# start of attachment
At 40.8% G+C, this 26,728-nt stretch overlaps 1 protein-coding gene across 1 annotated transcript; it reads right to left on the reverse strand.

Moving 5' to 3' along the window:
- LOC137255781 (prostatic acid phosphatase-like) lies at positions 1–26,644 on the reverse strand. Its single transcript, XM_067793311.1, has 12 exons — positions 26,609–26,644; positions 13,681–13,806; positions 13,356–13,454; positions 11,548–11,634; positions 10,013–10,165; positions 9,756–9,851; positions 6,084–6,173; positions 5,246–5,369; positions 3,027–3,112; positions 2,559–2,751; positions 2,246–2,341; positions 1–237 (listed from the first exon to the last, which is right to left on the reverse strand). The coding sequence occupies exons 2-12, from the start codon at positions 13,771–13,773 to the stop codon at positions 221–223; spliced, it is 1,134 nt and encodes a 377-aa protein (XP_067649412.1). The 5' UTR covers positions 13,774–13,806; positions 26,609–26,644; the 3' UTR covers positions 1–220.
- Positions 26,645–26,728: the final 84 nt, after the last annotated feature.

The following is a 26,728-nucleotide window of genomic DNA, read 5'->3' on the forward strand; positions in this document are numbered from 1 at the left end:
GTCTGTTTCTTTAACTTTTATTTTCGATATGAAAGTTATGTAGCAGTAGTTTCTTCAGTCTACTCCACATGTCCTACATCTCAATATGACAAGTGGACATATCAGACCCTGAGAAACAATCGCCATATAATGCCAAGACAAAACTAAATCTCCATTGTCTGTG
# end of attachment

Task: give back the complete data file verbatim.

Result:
At 40.8% G+C, this 26,728-nt stretch overlaps 1 protein-coding gene across 1 annotated transcript; it reads right to left on the reverse strand.

Moving 5' to 3' along the window:
- LOC137255781 (prostatic acid phosphatase-like) lies at positions 1–26,644 on the reverse strand. Its single transcript, XM_067793311.1, has 12 exons — positions 26,609–26,644; positions 13,681–13,806; positions 13,356–13,454; positions 11,548–11,634; positions 10,013–10,165; positions 9,756–9,851; positions 6,084–6,173; positions 5,246–5,369; positions 3,027–3,112; positions 2,559–2,751; positions 2,246–2,341; positions 1–237 (listed from the first exon to the last, which is right to left on the reverse strand). The coding sequence occupies exons 2-12, from the start codon at positions 13,771–13,773 to the stop codon at positions 221–223; spliced, it is 1,134 nt and encodes a 377-aa protein (XP_067649412.1). The 5' UTR covers positions 13,774–13,806; positions 26,609–26,644; the 3' UTR covers positions 1–220.
- Positions 26,645–26,728: the final 84 nt, after the last annotated feature.

The following is a 26,728-nucleotide window of genomic DNA, read 5'->3' on the forward strand; positions in this document are numbered from 1 at the left end:
GTCTGTTTCTTTAACTTTTATTTTCGATATGAAAGTTATGTAGCAGTAGTTTCTTCAGTCTACTCCACATGTCCTACATCTCAATATGACAAGTGGACATATCAGACCCTGAGAAACAATCGCCATATAATGCCAAGACAAAACTAAATCTCCATTGTCTGTG